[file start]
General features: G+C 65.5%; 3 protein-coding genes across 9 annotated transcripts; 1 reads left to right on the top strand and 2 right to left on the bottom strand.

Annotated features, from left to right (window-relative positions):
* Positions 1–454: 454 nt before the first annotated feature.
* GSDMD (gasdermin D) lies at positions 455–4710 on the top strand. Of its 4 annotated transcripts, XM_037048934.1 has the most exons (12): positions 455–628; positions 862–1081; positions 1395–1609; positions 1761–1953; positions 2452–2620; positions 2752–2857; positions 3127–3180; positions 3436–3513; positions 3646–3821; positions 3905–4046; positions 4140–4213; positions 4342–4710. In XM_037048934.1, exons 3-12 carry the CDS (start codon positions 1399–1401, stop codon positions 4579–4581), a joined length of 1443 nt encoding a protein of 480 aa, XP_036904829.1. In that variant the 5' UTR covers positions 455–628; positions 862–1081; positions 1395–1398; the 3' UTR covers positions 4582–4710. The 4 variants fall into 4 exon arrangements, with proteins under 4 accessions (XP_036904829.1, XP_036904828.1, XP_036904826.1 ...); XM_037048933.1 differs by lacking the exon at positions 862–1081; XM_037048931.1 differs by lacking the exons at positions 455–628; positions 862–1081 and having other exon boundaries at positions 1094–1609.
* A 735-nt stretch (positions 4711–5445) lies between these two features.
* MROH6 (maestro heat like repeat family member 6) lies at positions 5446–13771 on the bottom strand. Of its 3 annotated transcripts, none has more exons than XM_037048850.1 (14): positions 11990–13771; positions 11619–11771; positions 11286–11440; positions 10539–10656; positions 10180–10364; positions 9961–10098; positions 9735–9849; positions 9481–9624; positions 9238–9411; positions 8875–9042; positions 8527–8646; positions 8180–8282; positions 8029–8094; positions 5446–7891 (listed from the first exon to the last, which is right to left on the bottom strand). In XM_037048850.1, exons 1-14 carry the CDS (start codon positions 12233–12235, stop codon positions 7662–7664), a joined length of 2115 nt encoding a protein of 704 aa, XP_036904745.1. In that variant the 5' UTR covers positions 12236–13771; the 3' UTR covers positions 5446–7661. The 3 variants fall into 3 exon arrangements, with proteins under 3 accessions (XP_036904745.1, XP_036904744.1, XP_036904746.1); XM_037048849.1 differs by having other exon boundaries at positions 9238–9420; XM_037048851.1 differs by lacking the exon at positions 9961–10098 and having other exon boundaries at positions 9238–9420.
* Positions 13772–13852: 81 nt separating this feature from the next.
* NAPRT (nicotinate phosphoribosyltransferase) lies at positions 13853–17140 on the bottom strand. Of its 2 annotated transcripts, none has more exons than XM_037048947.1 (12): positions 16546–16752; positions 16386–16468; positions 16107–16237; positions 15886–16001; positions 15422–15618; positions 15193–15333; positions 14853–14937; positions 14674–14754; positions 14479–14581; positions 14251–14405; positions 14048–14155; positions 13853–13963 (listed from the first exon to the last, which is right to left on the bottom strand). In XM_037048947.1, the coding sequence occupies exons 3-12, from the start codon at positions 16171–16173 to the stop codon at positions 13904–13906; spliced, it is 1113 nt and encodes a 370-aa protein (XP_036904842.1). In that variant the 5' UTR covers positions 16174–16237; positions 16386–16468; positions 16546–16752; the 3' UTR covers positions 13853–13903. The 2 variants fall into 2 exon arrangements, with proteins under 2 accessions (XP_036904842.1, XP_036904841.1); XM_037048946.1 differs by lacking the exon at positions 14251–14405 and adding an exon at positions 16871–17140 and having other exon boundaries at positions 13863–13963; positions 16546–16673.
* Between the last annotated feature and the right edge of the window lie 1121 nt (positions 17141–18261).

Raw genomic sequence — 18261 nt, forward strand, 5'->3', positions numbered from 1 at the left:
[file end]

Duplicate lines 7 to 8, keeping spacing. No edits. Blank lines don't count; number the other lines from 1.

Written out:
* Positions 13772–13852: 81 nt separating this feature from the next.
* NAPRT (nicotinate phosphoribosyltransferase) lies at positions 13853–17140 on the bottom strand. Of its 2 annotated transcripts, none has more exons than XM_037048947.1 (12): positions 16546–16752; positions 16386–16468; positions 16107–16237; positions 15886–16001; positions 15422–15618; positions 15193–15333; positions 14853–14937; positions 14674–14754; positions 14479–14581; positions 14251–14405; positions 14048–14155; positions 13853–13963 (listed from the first exon to the last, which is right to left on the bottom strand). In XM_037048947.1, the coding sequence occupies exons 3-12, from the start codon at positions 16171–16173 to the stop codon at positions 13904–13906; spliced, it is 1113 nt and encodes a 370-aa protein (XP_036904842.1). In that variant the 5' UTR covers positions 16174–16237; positions 16386–16468; positions 16546–16752; the 3' UTR covers positions 13853–13903. The 2 variants fall into 2 exon arrangements, with proteins under 2 accessions (XP_036904842.1, XP_036904841.1); XM_037048946.1 differs by lacking the exon at positions 14251–14405 and adding an exon at positions 16871–17140 and having other exon boundaries at positions 13863–13963; positions 16546–16673.